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March 5, 2010

Personal Perceptual Centers

This post continues from my post entitled Perceptual Centers.

Your Personal Perceptual Center

Rudolf Arnheim pointed out (in The Power of the Center)that "the most important center a person comes to know is that of his own self." He calls it our personal center.

"The personal center of the perceptual world is normally experienced as being between the eyes or the ears." (Rudolf Arnheim, The Power of the Center)

Francisco de Goya's "personal perceptual center"
from self-portrait by Francisco de Goya
(1746-1828) - 1794

The idea of a "personal perceptual center" is quite easy to comprehend because we ourselves are at the center of one whether or not we've thought of it quite that way before. Once we understand what a "personal center" is, it makes it much easier to understand what all perceptual centers are about. The idea behind this particular post is to awaken understanding of this concept through some examples.

Our personal perceptual center in the "area between our eyes" reaches out to whatever we observe from that point (in other words, it encompasses our "visual field").

Example 1: The King's Point of View

Think of yourself as a king who has come out of his castle (with his entourage) and is standing in the middle of the village amongst the crowd. You look all around and realize that all that you see belongs to you. Virtually all the people within eyesight are your subjects and are at your beck and call. As you move toward them people curtsy or bow, then move out of your way. Small children run toward you and hand you flowers, then back away. The carriage and horses are there for you. Doors and gates are opened for you. Everything and everyone is affected by your presence and to some degree or another you are affected by the presence of what and whom you observe within your visual field (which is probably fairly large when you're the king).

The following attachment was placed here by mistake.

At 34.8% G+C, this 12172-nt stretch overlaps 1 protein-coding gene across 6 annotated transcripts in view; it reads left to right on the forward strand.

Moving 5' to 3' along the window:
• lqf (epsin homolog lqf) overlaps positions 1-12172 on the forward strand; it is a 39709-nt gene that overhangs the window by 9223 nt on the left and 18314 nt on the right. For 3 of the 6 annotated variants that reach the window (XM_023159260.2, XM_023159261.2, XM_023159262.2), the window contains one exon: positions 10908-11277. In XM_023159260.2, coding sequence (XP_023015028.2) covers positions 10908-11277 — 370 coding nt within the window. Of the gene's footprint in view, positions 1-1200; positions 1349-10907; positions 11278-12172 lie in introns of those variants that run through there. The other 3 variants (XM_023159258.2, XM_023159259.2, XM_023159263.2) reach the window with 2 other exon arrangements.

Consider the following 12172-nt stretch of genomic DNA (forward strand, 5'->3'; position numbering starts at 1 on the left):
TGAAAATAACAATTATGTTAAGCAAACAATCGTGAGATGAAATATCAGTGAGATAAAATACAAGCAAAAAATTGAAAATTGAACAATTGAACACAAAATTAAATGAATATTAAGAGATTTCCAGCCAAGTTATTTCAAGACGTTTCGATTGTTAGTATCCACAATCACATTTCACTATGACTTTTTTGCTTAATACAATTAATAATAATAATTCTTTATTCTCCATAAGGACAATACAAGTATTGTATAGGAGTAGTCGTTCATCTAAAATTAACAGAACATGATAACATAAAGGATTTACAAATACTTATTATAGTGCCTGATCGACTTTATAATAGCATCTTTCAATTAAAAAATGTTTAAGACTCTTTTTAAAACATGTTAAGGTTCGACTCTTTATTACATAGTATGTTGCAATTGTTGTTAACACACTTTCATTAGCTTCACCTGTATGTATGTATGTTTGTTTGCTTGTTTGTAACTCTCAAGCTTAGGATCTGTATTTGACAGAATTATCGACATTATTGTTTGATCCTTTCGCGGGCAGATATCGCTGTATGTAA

Read more about this pcture under NOTES at bottom of this post

The "King" at his personal center ("It's all about me!")
Click on picture to see in larger size.
Actual title: The King Drinks, 1638
Artist: Jakob Jordaens (1593-1678)

Example 2: Back to the Real World

As the king did, look all around yourself, from close up to as far as you can see in the distance (it may be a nearby interior wall or a distant horizon . . . whatever your surroundings offer you). Think of yourself, there "between your eyes," as being at the center of whatever you can see.

Note: Although we are usually able to turn our heads and look behind ourselves, when we are twisting our necks to see what's to the sides or in back of us we are still looking forward, i.e., in front of our eyes, so our personal perceptual center (between our eyes) is actually more like the base of a wide spotlight rather than the center of a circle, though "spotlight" connotes a neatly symmetrical area, while in fact the area that we visually perceive in front of is usually not actually symmetrical unless it is an empty, perfectly symmetrical space and nothing hinders our view. For most of us, at least, this is seldom, if ever, the case.

Now imagine yourself moving into the world around you, walking through the house, across the street, down the sidewalk, around a circle of benches, onto a bus, into a store, down an aisle...or wherever you go on your imaginary journey. As you move through the scene in your mind's eye, think of how you continue to be in your personal center wherever you go (i.e., your personal center does not stay back where you started out but is always wherever you are as you move through the scene).

"In daily life a person moves through the environment with himself as the persistent center. The environment arranges itself around this center in a constantly changing configuration." - Rudolf Arnheim (TPOC)